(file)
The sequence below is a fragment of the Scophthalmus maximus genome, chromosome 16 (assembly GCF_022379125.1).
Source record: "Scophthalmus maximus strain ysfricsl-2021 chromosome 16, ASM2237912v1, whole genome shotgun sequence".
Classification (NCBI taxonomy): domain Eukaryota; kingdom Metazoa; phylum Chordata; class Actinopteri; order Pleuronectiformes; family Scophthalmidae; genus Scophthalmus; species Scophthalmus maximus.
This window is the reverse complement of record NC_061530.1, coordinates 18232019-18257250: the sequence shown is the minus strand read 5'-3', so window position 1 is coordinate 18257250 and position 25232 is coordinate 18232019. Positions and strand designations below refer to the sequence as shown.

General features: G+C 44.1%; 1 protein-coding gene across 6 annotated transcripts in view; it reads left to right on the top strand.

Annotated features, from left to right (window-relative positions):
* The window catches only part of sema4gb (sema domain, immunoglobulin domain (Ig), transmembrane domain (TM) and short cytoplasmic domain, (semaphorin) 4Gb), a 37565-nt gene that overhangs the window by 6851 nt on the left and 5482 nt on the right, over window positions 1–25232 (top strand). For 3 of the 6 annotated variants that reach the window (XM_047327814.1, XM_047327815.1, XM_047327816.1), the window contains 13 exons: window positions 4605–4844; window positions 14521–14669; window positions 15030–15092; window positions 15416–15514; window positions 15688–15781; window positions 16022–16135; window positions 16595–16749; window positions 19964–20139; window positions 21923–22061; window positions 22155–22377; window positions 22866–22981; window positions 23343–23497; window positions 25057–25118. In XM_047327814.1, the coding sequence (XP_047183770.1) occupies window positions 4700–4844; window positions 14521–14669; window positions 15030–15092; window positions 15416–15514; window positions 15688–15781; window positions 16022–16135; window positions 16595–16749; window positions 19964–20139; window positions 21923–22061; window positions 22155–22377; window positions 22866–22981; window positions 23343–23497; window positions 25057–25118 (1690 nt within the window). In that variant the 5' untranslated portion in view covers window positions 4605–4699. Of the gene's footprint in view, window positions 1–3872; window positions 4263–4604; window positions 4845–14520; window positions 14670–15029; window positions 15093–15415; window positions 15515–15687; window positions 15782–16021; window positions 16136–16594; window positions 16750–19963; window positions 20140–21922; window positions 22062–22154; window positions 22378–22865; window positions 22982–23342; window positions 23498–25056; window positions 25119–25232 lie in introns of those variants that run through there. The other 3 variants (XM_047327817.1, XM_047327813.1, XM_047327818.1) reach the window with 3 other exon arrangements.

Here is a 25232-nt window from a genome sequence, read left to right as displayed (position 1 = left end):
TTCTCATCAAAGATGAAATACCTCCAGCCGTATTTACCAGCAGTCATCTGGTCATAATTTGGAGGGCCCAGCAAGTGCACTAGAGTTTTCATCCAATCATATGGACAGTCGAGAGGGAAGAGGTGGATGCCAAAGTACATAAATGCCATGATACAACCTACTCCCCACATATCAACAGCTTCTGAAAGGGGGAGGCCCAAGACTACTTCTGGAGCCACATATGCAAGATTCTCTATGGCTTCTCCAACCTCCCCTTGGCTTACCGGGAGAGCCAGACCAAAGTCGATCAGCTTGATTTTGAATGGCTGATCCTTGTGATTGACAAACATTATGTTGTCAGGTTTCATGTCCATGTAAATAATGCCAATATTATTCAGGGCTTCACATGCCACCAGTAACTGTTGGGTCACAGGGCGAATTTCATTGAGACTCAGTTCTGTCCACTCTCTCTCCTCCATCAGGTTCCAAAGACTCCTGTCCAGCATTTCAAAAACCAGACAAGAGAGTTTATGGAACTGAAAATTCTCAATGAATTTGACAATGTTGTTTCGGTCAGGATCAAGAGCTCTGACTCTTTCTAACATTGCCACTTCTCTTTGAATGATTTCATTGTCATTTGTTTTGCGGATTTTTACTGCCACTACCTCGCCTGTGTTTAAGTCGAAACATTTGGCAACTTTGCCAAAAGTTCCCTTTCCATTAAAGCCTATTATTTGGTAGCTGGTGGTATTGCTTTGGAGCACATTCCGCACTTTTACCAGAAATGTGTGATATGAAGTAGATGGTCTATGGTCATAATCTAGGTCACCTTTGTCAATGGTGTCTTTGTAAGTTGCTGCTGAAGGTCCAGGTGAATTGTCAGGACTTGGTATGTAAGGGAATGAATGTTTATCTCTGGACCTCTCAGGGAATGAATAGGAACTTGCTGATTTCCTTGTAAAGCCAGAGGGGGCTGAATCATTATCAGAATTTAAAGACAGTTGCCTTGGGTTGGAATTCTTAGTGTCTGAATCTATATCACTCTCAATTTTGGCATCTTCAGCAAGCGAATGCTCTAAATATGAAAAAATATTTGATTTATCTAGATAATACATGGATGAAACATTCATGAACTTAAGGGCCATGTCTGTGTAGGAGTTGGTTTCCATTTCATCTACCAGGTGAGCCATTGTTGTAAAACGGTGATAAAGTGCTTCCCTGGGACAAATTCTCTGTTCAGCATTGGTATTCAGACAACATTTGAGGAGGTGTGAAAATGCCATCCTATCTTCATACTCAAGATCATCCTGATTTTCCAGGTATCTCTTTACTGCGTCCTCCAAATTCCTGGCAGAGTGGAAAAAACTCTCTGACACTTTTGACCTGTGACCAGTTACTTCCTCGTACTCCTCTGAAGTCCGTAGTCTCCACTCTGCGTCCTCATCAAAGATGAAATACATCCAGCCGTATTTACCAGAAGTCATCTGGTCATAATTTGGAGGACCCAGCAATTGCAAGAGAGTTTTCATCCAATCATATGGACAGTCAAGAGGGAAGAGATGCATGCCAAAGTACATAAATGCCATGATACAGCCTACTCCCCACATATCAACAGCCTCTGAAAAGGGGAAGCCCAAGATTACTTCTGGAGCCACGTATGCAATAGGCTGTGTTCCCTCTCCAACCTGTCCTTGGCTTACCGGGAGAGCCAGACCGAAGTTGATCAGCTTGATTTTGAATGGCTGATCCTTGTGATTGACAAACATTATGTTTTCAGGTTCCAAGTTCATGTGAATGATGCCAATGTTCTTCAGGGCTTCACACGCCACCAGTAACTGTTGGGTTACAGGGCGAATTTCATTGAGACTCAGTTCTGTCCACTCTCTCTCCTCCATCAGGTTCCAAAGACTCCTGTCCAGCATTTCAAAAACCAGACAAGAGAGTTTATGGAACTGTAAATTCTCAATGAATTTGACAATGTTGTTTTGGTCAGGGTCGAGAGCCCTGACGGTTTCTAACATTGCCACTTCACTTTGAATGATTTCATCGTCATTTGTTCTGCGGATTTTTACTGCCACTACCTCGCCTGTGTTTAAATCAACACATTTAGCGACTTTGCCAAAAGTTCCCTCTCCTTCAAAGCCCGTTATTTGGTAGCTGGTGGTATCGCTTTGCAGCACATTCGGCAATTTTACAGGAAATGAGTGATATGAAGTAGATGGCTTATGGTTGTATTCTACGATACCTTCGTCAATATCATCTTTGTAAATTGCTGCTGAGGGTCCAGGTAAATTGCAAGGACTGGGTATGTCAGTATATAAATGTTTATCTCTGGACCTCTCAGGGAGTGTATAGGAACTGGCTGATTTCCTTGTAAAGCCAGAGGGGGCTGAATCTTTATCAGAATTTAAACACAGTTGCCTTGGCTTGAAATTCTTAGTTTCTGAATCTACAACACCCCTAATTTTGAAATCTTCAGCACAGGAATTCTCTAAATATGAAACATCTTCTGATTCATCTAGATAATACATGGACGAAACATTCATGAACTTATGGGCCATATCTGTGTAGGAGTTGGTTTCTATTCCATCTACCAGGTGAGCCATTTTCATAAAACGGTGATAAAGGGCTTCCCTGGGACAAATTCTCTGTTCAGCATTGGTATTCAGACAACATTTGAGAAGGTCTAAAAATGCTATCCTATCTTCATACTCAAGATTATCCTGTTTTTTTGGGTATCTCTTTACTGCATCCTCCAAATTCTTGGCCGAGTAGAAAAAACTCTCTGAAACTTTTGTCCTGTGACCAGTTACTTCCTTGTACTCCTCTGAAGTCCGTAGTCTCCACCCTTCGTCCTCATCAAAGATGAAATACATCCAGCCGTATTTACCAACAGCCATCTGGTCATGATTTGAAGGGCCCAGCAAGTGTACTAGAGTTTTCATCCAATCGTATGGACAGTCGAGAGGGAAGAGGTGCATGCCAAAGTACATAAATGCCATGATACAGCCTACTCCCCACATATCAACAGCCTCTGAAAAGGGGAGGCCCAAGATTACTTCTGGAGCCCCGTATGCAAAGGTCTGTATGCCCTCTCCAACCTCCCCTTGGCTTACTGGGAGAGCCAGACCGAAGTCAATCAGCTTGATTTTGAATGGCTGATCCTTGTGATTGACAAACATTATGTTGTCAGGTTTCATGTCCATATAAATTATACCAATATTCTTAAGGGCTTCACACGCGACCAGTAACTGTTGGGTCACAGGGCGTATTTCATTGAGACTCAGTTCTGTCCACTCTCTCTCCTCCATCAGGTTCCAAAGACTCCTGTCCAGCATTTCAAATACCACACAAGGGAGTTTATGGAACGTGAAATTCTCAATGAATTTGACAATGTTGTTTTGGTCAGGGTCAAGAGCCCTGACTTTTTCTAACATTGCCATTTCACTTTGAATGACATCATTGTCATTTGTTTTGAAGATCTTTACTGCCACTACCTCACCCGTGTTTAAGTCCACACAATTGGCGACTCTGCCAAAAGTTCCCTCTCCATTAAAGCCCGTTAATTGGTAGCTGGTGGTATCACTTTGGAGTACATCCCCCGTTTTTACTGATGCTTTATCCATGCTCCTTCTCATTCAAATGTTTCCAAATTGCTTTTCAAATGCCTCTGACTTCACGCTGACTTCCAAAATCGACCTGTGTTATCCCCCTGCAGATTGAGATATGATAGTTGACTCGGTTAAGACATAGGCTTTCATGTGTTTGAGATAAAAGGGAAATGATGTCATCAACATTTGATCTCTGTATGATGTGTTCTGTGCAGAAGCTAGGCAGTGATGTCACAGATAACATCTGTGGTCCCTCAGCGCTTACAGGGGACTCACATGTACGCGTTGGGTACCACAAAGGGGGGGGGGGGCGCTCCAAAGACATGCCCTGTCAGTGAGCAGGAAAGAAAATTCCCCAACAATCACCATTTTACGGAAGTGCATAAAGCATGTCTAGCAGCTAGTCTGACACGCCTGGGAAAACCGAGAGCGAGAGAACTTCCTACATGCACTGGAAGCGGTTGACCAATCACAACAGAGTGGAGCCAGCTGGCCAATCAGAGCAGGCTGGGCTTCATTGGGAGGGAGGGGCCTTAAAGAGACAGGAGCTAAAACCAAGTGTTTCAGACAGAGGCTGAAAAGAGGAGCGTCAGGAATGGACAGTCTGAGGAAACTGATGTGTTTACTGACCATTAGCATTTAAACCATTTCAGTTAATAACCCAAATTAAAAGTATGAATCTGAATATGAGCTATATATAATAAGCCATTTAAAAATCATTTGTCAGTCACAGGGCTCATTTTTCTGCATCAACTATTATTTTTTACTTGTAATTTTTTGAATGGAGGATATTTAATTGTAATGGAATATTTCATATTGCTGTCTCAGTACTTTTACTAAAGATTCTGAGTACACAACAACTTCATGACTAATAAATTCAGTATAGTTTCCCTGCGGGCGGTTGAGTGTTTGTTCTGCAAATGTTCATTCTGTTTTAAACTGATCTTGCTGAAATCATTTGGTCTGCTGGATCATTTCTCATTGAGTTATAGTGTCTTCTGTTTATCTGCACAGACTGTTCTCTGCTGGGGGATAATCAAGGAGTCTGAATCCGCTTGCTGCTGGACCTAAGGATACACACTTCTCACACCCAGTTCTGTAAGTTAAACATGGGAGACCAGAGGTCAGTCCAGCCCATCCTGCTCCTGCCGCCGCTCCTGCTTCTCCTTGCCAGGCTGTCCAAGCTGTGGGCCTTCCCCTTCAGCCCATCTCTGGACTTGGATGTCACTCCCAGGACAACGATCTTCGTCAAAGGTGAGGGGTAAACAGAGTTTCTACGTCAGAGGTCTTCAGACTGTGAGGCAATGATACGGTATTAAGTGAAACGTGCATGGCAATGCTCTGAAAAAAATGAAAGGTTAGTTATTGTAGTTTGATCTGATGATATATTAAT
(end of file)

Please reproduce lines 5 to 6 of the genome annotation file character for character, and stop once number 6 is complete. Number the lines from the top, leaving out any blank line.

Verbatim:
General features: G+C 44.1%; 1 protein-coding gene across 6 annotated transcripts in view; it reads left to right on the top strand.

Annotated features, from left to right (window-relative positions):